brother Alfy manages Democratic Party connections. Bill
Clinton famously took a phone call from Alfy Fanjul
even while entertaining intern Monica Lewinsky.
Another lobbying organisation,
the Grocery Manufacturers of America, was allowed to
send representatives in the US delegation that Health
Secretary Tommy Thompson brought to Geneva last week.
Mr Thompson was attending a WHO Executive Board meeting
to discuss the proposed WHO Global Strategy on Diet,
Physical Activity and Health.
Insiders say the WHO executive
board split on the issue, with several sugar-producing
nations lining up behind the United States. A source
close to the negotiations said India, Brazil, Mauritius,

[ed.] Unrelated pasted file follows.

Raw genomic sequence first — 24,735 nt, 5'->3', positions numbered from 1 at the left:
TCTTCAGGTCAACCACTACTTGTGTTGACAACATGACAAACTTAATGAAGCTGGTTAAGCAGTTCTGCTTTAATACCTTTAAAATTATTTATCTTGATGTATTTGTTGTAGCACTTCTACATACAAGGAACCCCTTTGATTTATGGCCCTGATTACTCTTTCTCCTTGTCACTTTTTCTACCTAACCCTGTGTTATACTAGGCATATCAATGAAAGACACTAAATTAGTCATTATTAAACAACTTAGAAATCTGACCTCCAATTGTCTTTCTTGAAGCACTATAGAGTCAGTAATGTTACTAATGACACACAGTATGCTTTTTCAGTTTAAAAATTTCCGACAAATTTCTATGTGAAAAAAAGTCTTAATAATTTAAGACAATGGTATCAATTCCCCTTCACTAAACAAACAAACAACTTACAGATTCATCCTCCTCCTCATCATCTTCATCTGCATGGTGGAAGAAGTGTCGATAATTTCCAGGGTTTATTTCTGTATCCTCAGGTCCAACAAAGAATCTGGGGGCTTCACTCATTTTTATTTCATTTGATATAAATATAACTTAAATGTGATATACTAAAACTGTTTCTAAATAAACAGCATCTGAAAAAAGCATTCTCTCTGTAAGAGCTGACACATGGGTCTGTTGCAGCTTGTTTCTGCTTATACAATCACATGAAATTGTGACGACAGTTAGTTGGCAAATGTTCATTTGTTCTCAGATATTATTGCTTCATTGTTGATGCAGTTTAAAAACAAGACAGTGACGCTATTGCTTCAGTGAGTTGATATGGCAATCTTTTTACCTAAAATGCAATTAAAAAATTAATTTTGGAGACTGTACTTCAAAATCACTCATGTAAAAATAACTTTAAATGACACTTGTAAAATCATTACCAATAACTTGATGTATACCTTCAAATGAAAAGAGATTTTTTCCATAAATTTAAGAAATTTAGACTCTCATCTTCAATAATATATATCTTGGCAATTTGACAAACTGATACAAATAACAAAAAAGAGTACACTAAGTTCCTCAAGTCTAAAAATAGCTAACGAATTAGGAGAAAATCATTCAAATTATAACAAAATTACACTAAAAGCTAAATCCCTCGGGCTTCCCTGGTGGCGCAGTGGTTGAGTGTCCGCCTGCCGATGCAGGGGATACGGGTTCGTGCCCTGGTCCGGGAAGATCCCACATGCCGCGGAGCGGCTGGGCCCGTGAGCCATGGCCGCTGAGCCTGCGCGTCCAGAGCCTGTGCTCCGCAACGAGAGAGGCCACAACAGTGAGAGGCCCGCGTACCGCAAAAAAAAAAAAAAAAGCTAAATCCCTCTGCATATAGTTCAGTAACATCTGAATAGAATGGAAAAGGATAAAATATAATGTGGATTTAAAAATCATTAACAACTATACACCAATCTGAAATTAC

Colombia, the Philippines, the Maldives and Ghana backed
the US stance. Russia, Egypt, the Czech Republic and
Lebanon were ambiguous or non-committal, while Cuba
and Venezuela said the focus should be on undernutrition,
not obesity. Gambia suggested addressing the issue of
conflict of interest, while Gabon complained of pressure
from the industry. Canada, Britain, Ireland (representing
the EU), Spain, China, France, Iceland, Myanmar, New
Zealand and South Africa favoured adopting the Global
Strategy as it stands.
The US and its allies postponed
the final confrontation on the issue, instead persuading
the meeting to prolong until February 29 the period
in which member states can raise objections to the existing
plan. A revised plan will be presented to the full World
Health Assembly in May.
WHO report is at: http://www.who.int/hpr/NPH/docs/who_fao_expert_report.pdf
Leaked letter is at: http://www.commercialalert.org/bushadmincomment.pdf